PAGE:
Example: B ordered 10 bags of powder soap from S who
agreed to deliver the same after 2 days. On due date, S
delivered 10 bags of powder soap which he mixed with
chalk. This is fraud in the performance of an obligation
which entitles B to recover damages. The fraud,
however, does not have any effect on the validity
of the contract.

b. According to time of commission


1) Future fraud
A waiver of an action for future fraud cannot be
made. If there is an agreement for its waiver, the
same is void. (Art. 1171)' Thus, the debtor will
still be liable for damages if he commits fraud
in the performance
of his obligation despite
the waiver.
2) Past fraud
A waiver of an action for past fraud may be made,
since the commission of fraud can no longer be
encouraged. Such waiver is an act of liberality on
the part of the creditor.

Negligence
1. Concept
It

is the omission of that diligence which is required by


the nature of the obligation and corresponds with the
circumstances of the person, of the time, and of the
place. (Art. 1173). It is the failure to observe, for the
protection of the interest of another person, that
degree of care, precaution and vigilance which the
circumstances justly demand, whereby such other
person suffers injury. (National Power Corporation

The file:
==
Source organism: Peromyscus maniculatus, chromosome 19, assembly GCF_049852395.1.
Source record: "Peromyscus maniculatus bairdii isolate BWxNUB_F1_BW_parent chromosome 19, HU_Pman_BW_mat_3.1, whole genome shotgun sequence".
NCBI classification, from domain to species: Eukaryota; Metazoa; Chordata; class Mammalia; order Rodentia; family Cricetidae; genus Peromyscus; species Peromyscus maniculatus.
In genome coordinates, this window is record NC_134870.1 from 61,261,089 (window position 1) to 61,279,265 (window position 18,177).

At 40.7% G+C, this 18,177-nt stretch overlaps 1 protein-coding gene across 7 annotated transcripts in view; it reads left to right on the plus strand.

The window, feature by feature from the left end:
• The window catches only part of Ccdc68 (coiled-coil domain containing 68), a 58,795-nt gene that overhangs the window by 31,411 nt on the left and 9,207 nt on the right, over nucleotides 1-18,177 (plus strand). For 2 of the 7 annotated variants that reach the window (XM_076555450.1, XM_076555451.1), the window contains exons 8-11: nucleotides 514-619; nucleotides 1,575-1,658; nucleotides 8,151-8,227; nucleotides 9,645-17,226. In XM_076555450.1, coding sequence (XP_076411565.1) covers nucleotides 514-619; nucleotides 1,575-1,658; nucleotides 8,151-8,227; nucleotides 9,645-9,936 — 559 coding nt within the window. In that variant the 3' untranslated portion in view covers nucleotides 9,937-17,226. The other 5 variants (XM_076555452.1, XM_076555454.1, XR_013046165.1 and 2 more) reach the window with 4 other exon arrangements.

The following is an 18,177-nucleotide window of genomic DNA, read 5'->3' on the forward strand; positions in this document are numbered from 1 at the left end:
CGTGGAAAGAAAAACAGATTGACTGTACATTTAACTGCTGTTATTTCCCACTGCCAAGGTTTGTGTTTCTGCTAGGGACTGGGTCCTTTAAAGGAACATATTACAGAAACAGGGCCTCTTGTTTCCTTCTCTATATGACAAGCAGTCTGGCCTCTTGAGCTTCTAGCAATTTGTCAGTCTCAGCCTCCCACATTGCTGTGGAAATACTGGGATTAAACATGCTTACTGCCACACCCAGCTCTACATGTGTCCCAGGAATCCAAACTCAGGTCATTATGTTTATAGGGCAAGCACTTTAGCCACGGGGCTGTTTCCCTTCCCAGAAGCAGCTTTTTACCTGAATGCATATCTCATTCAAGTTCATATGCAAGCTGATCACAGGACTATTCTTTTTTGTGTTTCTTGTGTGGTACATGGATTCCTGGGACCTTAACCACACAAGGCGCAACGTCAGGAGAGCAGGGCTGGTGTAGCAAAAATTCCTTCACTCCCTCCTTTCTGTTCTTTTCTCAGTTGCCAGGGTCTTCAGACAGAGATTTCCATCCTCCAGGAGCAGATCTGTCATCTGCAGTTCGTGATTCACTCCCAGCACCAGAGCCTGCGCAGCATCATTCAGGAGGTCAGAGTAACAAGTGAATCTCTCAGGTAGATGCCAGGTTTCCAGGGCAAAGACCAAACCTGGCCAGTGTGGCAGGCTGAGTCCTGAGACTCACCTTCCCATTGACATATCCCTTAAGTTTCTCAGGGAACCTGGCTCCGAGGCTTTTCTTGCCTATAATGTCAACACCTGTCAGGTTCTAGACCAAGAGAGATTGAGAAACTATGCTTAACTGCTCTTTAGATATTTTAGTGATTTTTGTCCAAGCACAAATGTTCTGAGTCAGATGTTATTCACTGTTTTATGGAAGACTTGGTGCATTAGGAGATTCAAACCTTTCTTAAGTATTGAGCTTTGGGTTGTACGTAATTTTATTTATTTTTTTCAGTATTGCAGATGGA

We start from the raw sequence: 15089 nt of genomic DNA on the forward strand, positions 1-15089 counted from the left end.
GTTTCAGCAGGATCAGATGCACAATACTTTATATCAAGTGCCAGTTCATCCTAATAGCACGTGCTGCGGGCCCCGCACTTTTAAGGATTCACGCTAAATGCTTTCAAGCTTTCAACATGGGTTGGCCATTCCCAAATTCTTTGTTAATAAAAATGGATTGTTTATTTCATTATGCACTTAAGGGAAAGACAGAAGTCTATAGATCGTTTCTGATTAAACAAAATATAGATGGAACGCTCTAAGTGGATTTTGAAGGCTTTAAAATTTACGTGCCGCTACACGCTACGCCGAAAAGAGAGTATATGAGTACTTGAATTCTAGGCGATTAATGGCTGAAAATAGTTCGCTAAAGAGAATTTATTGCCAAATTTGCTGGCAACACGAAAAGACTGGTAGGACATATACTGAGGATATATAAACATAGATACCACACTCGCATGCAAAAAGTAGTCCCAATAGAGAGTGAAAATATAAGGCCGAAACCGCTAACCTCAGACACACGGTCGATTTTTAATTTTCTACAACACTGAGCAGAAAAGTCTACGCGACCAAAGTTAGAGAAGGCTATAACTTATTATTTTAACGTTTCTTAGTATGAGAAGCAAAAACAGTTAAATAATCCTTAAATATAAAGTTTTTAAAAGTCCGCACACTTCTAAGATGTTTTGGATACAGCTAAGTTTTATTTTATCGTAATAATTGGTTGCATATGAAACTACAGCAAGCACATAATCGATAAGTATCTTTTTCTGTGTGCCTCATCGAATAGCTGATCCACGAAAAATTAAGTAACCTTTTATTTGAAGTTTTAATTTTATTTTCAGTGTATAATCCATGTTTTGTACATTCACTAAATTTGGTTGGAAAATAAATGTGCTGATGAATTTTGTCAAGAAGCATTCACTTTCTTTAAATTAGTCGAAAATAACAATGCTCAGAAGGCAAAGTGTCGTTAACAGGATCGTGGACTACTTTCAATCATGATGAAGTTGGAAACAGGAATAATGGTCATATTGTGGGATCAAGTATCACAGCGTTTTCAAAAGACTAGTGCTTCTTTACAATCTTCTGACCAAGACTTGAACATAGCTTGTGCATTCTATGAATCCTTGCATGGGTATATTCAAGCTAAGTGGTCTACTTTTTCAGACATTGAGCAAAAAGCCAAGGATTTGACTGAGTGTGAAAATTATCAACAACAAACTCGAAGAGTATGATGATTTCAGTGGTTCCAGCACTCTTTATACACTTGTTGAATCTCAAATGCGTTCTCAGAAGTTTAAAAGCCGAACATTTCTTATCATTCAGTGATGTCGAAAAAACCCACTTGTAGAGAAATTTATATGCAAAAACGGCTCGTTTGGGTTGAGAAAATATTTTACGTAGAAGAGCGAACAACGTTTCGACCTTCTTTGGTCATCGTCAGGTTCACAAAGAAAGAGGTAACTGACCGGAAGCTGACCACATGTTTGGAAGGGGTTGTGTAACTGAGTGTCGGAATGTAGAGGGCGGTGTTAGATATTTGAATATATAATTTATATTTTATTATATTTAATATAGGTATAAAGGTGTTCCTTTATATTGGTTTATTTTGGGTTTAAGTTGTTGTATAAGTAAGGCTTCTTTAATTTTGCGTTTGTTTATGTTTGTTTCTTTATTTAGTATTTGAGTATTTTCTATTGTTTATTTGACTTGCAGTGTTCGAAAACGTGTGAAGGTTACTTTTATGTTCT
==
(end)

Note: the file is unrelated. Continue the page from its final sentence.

vs. Heirs of Noble Casionan, supra; Guillang vs.
Bedania, G.R. No. 1629a7, May 21, 2009) .

The test of negligence is whether the defendant in doing


the alleged negligent act used that reasonable care and
caution which an ordinary person would have used in the
same situation. (GuiJlangvs. Bedania, supra)

If the law or contract does not state the diligence which is


to be observed in the performance of the obligation, the
debtor must observe the ~iligence of a good father of a
family.

Examples:
a. If the obligation is to deliver a specific window
glass, the debtor must ensure that the glass,
considering its fragility, is well-protected when
he transports it as required by the nature of the
obligation. Otherwise, he will be negligent.
b. A baby-sitter, 21 years old strong and healthy,
will be negligent if she sleeps while on duty
considering that the circumstances of her person
were considered when she was hired for the job.

c. If the driver of a car drives at night without


any headlight, he will be considered negligent
considering that the circumstances of night
time require such light.

d. If the same car driver drives at 50


kilometers per hour along a busy street where
many people are crossing, he will be negligent
because the circumstances of the place.
require that he should drive slowly.

Kinds:
a. Culpa contrectuei (contractual negligence)
This is negligence' in the performance of a contract (such as
the negligence committed by the driver of a bus when a
passenger is hurt during a trip because there is here a
breach of contract of carriage)
Here, the master-servant rule applies, ie., the negligence
of the servant is the negligence of the master.
Accordingly, the defense of a good father of a family in the
selection and supervision of employees is not a defense on
the part of the employer although it may mitigate the
liability. Thus, in the example, the negligence of the
bus driver is also the negligence of the bus owner.

Saludaga vs. Far Eastern University G.R.No.

179337, April 30, 2008

Facts: S, a student of X University, was shot and wounded by G, a security guard of the